A survey by online financial broker Savvy examining attitudes of Australians to autonomous driving and Al-assisted high-tech driving features in new cars revealed that nearly half of respondents have some level of concern about the technology.
Twenty-two per cent said they don’t trust and feel uncomfortable with autonomous driving, while 25 per cent said they have some doubts and concerns. Nine per cent said they were comfortable with the technology, while 23 per cent said they were neutral about it.
Autonomous driving was more popular among younger drivers, with 26 per cent of 18 to 24s saying they fully trust the technology compared to eight per cent of 45 of 54s, three per cent of 55 to 64s, and two per cent of over 65s.
Active safety measures considered important were 360-degree cameras and assisted parking (52 per cent), blind spot monitoring (50 per cent), emergency braking systems (32 per cent), adaptive cruise control (28 per cent), and lane change assist (18 percent).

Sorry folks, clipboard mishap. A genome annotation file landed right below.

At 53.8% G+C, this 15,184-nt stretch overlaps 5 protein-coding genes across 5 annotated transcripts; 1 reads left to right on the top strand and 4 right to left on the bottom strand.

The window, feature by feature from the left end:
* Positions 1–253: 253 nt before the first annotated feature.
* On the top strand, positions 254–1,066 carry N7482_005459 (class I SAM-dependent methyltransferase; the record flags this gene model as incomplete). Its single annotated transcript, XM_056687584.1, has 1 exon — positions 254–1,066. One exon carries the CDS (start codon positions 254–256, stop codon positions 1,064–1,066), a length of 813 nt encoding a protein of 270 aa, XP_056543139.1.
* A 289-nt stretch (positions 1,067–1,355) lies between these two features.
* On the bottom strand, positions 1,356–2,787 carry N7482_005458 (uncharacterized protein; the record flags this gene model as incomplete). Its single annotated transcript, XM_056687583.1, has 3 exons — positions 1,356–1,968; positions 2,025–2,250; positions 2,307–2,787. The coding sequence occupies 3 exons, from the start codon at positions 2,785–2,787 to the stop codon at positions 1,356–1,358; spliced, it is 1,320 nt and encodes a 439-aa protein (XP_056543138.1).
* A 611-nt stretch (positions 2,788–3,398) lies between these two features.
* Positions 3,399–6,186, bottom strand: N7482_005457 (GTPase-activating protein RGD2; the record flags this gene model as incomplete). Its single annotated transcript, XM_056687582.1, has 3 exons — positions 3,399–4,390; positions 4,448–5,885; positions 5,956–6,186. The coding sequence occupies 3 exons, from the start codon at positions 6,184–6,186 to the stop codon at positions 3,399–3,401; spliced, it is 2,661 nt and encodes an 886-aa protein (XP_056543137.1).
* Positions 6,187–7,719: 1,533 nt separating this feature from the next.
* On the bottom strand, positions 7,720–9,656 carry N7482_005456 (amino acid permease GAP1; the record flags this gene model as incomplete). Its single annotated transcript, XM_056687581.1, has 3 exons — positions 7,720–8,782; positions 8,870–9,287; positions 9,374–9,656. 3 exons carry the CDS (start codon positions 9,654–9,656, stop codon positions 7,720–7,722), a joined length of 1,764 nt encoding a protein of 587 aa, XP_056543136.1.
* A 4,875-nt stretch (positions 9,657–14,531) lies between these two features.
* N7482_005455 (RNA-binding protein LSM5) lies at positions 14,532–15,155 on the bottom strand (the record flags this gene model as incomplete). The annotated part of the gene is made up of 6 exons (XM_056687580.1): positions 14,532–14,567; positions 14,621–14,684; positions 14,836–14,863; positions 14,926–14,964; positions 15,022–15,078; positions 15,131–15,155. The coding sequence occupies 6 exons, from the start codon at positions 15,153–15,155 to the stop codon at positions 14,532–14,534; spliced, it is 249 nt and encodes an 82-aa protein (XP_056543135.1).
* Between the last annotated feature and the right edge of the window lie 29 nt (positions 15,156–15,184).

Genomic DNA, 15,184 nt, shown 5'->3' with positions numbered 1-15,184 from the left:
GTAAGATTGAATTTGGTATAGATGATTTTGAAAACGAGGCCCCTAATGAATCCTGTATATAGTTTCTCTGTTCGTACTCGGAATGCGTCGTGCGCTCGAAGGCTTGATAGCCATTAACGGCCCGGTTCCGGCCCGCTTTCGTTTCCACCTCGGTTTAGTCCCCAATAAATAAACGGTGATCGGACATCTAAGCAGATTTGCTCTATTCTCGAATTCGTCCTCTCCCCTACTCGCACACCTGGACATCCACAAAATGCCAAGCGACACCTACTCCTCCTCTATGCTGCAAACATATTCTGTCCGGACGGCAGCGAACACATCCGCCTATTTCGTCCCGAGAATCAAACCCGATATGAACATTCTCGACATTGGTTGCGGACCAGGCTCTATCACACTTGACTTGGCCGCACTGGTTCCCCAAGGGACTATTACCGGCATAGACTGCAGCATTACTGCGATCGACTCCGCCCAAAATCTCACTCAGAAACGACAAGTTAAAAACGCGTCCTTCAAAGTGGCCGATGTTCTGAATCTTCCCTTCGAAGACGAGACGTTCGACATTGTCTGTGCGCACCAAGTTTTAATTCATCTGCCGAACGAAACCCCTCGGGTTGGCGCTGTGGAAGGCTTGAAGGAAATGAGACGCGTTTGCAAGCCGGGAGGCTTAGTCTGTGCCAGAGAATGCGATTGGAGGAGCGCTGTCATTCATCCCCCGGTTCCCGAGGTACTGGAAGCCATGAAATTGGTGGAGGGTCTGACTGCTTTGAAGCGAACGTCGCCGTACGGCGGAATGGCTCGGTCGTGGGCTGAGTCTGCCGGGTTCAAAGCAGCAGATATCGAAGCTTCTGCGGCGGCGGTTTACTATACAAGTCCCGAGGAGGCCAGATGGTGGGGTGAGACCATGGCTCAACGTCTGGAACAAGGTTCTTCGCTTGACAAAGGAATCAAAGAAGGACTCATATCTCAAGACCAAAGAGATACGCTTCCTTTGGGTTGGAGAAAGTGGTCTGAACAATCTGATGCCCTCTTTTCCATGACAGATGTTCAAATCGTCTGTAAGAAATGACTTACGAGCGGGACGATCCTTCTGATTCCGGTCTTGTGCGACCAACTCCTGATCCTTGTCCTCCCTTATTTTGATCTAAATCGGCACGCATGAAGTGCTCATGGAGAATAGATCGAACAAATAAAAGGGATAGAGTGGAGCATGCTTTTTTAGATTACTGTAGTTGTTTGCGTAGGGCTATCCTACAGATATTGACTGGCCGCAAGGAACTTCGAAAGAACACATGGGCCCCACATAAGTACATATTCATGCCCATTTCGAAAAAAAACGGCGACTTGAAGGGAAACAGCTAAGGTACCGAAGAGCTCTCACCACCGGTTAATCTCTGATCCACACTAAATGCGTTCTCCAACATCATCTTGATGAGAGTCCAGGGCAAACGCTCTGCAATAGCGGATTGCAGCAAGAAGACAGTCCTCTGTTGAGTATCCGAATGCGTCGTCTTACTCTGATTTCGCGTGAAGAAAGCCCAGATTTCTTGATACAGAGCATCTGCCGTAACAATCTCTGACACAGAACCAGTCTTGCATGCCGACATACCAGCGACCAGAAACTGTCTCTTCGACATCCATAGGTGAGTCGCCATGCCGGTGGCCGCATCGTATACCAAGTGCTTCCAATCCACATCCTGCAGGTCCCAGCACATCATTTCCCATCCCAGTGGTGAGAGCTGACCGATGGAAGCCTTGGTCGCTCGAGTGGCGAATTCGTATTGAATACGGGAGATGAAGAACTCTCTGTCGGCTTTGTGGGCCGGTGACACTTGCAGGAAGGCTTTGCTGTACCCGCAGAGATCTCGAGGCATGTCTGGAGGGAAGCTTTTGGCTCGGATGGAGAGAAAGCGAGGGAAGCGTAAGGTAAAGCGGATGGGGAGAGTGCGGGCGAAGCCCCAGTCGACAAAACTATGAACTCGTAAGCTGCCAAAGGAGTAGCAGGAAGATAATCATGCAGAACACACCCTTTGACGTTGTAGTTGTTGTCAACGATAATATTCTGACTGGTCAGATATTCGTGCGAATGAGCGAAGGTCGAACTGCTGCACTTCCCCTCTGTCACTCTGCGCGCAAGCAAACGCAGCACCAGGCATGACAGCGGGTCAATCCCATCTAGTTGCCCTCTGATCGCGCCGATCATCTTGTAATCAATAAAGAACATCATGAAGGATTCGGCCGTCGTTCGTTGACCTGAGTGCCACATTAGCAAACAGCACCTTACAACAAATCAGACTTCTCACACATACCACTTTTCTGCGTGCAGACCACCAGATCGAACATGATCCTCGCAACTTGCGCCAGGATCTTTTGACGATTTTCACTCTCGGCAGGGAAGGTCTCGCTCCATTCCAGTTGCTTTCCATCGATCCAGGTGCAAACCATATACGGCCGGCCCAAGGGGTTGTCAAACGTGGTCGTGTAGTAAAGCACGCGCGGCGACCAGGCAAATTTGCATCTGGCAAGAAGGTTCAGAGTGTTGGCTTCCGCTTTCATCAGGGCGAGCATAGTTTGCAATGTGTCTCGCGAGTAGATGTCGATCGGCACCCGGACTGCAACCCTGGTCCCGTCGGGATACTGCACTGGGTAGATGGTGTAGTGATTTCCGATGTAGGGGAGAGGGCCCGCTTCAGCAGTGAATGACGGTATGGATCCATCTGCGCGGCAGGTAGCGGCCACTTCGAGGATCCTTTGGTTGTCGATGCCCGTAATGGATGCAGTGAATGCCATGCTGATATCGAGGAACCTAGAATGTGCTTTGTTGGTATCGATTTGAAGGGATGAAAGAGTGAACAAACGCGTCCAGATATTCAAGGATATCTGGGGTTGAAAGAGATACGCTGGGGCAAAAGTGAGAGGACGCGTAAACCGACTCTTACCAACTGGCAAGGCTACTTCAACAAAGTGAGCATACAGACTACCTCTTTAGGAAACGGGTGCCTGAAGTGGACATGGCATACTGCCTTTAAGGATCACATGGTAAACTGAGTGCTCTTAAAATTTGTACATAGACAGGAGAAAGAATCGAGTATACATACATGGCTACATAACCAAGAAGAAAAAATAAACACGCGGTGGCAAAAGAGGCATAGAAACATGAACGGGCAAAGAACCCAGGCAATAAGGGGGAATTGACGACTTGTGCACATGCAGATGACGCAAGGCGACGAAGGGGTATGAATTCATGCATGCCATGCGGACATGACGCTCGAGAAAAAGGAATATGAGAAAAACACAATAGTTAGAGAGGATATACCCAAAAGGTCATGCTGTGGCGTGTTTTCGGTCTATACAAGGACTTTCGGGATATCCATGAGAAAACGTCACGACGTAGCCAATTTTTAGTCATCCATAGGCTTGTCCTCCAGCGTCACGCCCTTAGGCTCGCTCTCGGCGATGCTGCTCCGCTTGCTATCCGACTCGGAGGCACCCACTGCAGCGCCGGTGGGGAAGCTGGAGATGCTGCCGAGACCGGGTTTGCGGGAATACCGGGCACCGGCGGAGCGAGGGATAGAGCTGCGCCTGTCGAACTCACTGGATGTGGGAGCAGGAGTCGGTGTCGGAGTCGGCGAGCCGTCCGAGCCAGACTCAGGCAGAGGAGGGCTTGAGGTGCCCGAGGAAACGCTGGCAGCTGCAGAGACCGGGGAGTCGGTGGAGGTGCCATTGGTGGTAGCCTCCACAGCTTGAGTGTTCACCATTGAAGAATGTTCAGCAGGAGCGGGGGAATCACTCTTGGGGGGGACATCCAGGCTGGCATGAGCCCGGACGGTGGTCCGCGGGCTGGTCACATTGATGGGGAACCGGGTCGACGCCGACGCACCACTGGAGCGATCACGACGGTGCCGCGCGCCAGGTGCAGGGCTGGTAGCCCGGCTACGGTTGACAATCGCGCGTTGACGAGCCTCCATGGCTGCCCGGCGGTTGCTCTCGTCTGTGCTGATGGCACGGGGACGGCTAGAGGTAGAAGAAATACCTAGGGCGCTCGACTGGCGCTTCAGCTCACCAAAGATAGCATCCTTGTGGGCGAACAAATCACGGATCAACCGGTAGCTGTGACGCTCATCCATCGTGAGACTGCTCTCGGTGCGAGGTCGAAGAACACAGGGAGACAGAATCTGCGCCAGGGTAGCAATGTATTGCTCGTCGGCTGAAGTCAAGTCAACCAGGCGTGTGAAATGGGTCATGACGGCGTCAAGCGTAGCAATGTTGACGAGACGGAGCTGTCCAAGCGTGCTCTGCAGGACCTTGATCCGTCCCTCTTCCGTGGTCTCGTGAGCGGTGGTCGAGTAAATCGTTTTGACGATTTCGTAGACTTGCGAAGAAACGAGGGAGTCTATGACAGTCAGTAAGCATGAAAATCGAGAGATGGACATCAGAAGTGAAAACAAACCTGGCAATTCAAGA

Women were more likely to choose safety features over men. While both 56 per cent of women and men said 360-degree cameras are important, 37 per cent of women versus 27 per cent of men saw emergency braking as important.
Savvy said safety feature importance seemed to increase as cohorts got older, with 44 per cent of 18 to 24s saying blind spot monitoring was important, compared to 62 per cent of 55 to 64s.
Savvy spokesperson Adrian Edlington said that the cohort most sceptical about autonomous driving tech has the most to gain.
“In an earlier report, men aged 40 to 64 are the highest risk of being a road fatality in Australia, and autonomous driving technology could possibly bring this awful statistic down,” he said.
“As more of these technologies are refined and included in new cars and electric vehicles, it’s inevitable Australian drivers will embrace them as potentially life-saving and useful technologies. Manufacturers who neglect these new technologies as a cost-saving measure will likely get left behind.”
General technology, such as Apple CarPlay and Android Auto, was of most importance to 18 to 24s (50 per cent), decreasing among all subsequent cohorts with only 18 per cent of over 65s. Thirty-eight per cent of men saw a touchscreen as a “must have” feature compared to 32 per cent of women.